Hopless beer recipes?

Homebrew Talk - Beer, Wine, Mead, & Cider Brewing Discussion Forum

Help Support Homebrew Talk - Beer, Wine, Mead, & Cider Brewing Discussion Forum:

This site may earn a commission from merchant affiliate links, including eBay, Amazon, and others.


Well-Known Member
Apr 19, 2005
Reaction score
Portland, Oregon (Beervana)
My father is severely allergic to hops and corn. Those are just a few of his many food allergies. He usually just sticks to wines. I would like to brew a special batch in the future that we can share together, without his face breaking out in purple spots and swelling up like a baloon!

My question is, are there any recipes out there for hopless beer? If so, has anybody tried any of these recipes? How was the taste? How well did they store and age? The corn part is an easy fix. I can prime with DME instead of corn sugar. I have read in a few places that most of the primitive beers did not contain hops. They contained other herbs, berries, barks, ect., for preserving and flavoring. But I cant seem to find any recipes. I know they are out there somewhere. Any help would be nice. Suggestions?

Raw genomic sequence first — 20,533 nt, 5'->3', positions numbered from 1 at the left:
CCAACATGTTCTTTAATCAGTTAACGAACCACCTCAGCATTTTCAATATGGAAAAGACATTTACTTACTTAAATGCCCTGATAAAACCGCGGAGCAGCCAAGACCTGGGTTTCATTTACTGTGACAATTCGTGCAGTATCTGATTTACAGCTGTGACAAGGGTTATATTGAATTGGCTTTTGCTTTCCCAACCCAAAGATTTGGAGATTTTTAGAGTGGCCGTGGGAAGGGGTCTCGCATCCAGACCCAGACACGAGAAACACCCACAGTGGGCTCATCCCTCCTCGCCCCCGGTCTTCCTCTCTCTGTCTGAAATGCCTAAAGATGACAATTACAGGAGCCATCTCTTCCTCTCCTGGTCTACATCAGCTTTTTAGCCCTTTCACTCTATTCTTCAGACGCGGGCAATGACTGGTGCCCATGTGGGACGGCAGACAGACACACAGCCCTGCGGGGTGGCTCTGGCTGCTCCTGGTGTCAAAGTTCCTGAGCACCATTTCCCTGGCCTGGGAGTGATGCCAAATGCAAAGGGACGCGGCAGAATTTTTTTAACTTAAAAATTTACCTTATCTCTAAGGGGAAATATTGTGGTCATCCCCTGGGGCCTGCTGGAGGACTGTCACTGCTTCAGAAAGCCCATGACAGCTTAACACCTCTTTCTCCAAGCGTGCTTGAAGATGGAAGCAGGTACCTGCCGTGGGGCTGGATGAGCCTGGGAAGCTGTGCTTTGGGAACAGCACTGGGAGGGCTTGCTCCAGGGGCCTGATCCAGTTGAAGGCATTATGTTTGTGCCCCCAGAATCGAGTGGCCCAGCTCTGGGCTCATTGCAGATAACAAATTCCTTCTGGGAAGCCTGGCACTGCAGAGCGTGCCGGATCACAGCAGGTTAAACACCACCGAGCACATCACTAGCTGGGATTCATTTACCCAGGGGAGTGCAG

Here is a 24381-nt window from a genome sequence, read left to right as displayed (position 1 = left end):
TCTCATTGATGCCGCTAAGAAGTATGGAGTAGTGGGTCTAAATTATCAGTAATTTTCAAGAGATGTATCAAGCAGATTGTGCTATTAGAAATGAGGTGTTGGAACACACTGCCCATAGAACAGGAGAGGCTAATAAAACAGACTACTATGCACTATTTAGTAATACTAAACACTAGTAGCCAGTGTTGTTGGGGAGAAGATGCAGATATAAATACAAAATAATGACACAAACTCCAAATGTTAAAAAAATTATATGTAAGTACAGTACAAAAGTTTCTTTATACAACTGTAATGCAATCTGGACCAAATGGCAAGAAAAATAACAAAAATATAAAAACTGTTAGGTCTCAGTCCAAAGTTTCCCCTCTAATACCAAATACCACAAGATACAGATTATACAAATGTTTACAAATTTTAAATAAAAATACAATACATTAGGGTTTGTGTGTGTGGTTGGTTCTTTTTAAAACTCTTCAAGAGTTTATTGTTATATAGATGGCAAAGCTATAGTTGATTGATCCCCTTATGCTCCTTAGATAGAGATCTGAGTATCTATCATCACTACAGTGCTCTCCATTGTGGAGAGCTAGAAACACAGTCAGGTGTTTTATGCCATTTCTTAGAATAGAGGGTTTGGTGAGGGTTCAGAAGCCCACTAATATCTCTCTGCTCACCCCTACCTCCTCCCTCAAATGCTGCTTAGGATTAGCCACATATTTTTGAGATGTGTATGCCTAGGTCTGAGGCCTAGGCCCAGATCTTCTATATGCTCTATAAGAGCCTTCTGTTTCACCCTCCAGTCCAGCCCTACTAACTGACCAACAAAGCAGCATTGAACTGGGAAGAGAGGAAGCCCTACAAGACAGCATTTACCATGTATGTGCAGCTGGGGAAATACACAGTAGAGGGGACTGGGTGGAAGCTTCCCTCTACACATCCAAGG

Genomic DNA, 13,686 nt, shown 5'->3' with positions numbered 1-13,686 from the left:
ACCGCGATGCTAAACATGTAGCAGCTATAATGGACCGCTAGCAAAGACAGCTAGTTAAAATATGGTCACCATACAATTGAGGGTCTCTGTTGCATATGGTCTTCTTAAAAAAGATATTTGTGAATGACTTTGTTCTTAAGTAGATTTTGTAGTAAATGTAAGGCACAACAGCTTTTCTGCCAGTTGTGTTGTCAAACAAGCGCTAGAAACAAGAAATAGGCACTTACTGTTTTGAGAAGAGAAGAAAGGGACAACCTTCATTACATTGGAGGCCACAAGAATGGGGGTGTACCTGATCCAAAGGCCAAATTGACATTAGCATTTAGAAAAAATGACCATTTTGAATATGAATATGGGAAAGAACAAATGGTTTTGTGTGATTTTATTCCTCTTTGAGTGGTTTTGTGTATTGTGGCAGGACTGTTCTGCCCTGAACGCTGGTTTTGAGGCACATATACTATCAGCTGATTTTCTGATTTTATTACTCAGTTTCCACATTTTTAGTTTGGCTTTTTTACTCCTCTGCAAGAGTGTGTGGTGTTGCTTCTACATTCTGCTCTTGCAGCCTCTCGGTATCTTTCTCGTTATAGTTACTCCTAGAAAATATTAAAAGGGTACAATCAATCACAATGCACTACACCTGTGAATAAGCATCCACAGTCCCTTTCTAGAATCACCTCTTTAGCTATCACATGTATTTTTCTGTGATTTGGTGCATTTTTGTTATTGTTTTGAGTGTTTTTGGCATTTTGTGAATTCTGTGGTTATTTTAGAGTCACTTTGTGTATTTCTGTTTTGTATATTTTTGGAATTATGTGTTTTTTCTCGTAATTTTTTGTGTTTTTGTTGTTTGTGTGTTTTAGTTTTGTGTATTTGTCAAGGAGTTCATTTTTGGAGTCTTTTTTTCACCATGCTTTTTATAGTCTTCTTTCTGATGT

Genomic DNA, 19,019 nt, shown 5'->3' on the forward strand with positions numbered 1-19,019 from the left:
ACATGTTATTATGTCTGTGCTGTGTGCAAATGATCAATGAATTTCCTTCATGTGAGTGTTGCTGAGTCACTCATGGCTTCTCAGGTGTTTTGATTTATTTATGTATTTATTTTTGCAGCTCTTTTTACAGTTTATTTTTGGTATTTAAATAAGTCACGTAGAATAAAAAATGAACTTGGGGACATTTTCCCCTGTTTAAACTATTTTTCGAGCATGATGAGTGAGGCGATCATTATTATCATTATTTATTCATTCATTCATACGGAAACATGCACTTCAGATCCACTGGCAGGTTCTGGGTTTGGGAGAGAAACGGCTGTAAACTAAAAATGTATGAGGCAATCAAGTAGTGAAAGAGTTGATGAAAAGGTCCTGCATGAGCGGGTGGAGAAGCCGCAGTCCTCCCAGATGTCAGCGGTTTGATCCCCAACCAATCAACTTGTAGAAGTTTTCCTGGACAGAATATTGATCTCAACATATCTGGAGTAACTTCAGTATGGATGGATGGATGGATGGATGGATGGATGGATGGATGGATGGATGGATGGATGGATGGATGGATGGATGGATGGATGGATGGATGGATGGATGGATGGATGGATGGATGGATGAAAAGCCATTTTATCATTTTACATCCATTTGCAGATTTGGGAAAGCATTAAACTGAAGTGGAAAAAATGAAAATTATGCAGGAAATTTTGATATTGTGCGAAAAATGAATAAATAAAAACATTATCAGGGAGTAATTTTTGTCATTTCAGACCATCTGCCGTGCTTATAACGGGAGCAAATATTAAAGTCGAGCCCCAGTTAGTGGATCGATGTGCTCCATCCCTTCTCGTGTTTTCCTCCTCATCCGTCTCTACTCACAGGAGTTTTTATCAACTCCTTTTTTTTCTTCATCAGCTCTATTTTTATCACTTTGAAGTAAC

If I'm not mistaken, the reason that many British beer styles are called "bitters" is not because they are particularly bitter, but because they were actually brewed with hops while their predecessors weren't. Unfortunately, I'll bet the predecessors didn't taste particularly good.

If you've ever made a yeast starter and tasted the liquid from it, that's pretty much what you can expect from a beer with no hops.

Are you brewing extract or all grain?
I seem to remeber that some belgian wit beers use coriander for bittering? I know that some early beers used an herb called henbane for bittering, but they stopped using it since it has some strong effects.
Pick a beer style that is low on hops (scottish) and replace them with a spice or herb. I've had a scottish ale with heather that was quite good. Or just eliminate the hops.
I brew a lemon-rosemary blonde ale that has such a low hop presence that they wouldn't be missed.